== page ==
Going up against the dealer in the race to 21 is a rite of passage of many casino goers. That’s because blackjack is one of the most popular games out there. There are very few casinos, either online or land-based, that don’t offer the game. It’s a stone cold classic. But where did it all begin? Let’s dive into the history of blackjack to find out.
First though, if you’re looking for somewhere to play the game this evening, we’ve got a good lead for you. Head over to Bet365 now and you’ll find plenty of different stake levels and blackjack game types to keep you interested. Plus if you sign up today, just check out the brilliant welcome offer you can get with this exclusive code.
Up to £100 in Bet Credits for new customers at bet365.
Now back to the history lesson…
The history of blackjack, like many popular card games, is relatively mysterious. It seems that the game evolved out of an earlier card game known as 21. Makes sense, due to the whole goal of modern day blackjack.
Although we’re not quite sure when that begin, the first known reference to that game is found in Spain. Miguel de Cervantes in his book Novelas Ejemplares written in the early 1600s, talks about card cheats scamming the game 21. He describes that the goal of the game is to reach 21 and the ace is worth 1 or 11. That means the prototype blackjack game, 21, probably developed at least a few years before that in the 1500s.
There are also other references to this blackjack-type game in France, as well as Spain, in later decades.
There’s no two ways about it. The history of blackjack in the United States has somewhat of a slow start. The game 21 first cropped up in North America with French emigrants. This has slightly different rules to the modern-day game, but stick with us. This is where it all began.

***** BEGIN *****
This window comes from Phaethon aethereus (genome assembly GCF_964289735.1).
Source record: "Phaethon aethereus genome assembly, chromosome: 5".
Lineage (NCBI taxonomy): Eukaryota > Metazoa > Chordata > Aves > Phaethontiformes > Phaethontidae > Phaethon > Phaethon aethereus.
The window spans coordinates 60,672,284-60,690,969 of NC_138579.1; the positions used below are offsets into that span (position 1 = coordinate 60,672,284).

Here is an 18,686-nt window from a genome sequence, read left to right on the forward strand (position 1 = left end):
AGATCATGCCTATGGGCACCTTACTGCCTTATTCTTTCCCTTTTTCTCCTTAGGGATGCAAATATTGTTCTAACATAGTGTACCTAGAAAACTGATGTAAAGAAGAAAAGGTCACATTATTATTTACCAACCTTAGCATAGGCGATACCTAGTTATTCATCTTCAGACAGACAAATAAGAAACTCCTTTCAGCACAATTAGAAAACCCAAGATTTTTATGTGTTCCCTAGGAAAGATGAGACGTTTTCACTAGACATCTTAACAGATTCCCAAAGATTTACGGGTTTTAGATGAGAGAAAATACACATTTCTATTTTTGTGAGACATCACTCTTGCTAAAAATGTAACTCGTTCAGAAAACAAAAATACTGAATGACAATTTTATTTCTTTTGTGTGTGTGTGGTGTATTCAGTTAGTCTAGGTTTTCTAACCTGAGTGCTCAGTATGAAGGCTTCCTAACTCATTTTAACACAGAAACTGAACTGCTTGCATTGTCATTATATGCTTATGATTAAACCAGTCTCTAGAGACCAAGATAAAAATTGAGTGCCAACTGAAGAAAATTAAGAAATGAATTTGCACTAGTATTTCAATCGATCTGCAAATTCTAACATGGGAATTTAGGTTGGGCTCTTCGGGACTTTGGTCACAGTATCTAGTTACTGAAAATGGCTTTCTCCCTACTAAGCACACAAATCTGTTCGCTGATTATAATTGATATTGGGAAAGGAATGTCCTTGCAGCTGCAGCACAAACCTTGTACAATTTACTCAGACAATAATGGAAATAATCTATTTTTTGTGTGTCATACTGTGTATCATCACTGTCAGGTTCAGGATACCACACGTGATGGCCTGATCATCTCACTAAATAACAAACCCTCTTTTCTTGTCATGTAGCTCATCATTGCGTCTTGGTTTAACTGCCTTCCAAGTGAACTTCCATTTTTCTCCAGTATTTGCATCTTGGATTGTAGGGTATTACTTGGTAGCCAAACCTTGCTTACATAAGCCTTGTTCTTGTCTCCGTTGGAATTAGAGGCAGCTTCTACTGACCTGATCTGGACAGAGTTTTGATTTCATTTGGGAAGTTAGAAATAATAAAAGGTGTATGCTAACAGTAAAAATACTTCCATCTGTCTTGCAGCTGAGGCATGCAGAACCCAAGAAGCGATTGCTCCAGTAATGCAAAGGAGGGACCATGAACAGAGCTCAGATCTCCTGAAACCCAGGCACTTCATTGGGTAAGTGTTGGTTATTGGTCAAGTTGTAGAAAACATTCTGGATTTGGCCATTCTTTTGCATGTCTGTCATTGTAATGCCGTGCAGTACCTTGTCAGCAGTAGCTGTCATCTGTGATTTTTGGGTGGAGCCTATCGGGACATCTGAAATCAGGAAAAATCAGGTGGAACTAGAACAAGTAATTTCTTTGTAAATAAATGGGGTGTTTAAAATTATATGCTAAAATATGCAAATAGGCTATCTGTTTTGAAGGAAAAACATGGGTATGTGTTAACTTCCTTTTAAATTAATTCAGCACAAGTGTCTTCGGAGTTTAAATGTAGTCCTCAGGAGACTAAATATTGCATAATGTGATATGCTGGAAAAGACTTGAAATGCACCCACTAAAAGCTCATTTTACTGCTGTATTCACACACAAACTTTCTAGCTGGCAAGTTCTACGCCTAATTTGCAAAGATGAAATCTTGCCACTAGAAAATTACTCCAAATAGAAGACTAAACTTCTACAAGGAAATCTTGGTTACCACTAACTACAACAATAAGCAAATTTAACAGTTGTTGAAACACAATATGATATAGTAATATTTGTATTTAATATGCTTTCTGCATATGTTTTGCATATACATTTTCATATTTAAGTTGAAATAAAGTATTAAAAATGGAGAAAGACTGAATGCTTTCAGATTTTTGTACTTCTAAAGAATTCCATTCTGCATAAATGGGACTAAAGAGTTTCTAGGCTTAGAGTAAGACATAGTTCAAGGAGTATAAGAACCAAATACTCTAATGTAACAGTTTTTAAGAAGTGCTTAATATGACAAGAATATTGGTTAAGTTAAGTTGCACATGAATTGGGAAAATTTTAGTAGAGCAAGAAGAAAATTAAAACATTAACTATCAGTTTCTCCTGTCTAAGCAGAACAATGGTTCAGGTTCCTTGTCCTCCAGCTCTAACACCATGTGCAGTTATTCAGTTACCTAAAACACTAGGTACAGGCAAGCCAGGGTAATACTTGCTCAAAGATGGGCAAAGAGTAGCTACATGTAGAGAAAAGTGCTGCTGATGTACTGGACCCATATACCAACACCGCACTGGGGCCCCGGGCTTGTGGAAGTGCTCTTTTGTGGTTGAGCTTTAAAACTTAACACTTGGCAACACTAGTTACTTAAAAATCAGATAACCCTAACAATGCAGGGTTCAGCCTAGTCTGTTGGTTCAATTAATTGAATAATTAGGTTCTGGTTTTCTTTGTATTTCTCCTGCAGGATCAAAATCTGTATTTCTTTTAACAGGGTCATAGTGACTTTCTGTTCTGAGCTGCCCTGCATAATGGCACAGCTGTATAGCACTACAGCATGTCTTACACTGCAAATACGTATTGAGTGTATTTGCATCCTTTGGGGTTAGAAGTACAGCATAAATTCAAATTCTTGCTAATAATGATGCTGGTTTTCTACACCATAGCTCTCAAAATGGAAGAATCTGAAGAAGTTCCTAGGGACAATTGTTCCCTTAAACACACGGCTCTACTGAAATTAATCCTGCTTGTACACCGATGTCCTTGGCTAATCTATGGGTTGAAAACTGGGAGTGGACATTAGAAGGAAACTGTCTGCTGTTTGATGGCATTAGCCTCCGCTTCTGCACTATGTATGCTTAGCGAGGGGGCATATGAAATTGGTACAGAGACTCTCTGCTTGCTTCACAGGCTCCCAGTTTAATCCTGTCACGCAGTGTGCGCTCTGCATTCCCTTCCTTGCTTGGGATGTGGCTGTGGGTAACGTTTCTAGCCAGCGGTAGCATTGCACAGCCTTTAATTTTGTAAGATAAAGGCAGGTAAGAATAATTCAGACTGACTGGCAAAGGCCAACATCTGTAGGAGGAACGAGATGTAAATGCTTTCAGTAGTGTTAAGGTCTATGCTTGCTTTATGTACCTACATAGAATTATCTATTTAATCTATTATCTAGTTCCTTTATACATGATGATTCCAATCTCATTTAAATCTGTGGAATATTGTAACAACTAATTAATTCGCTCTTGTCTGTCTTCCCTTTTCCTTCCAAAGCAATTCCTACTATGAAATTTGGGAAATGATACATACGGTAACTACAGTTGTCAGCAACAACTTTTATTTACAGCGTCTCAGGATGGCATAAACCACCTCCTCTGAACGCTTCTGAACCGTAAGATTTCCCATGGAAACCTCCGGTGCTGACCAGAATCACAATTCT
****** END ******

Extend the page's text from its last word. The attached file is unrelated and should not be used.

It wasn’t, however, very popular at all. In fact, it was only in 1931 that things started to turn around for the game. Las Vegas casinos wanted to encourage more players to try this game, but the current rules weren’t cutting the mustard with their clientele. So they switched things up a bit. They gave a huge 10:1 payout for anyone with a hand that added up to 21 with a black jack and the ace of spades.
The massive payout was ditched for a more modest reward of 3:2. But the name still stuck. Blackjack was officially born.
A key feature of the lore of blackjack is that it’s possible, under certain circumstances, to beat the dealer. Counting cards is now quickly spotted and banned in casinos and it’s impossible to do it online because of randomisation and using more decks. But at the same time, that’s not how it always was.
In 1956 the Journal of the American Statistical Association published a paper that blew up the casino world. It’s title The Optimum Strategy in Blackjack, delivered just that. This is the first scientifically sound paper to present such a strategy.
The workings in this book became the basis of Ed Thorp’s smash-hit tome Beat the Dealer, which was published just a couple of years later in 1963.
Over the years, blackjack has become not just a popular game but a way of life for many. There are plenty of professional gamblers that focus their efforts almost entirely on the race to 21. This was solidified in 2002 when the Blackjack Hall of Fame was created.
This is where a diverse group of members are honoured by the blackjack community as a whole. You might just think that players can be found here, but you’d be wrong. Of course there are professional players, but you can also find mathematicians, authors, computer analysts and many more interesting characters.
To date, there are 24 members of the Blackjack Hall of Fame, all carefully chosen by professional gamblers.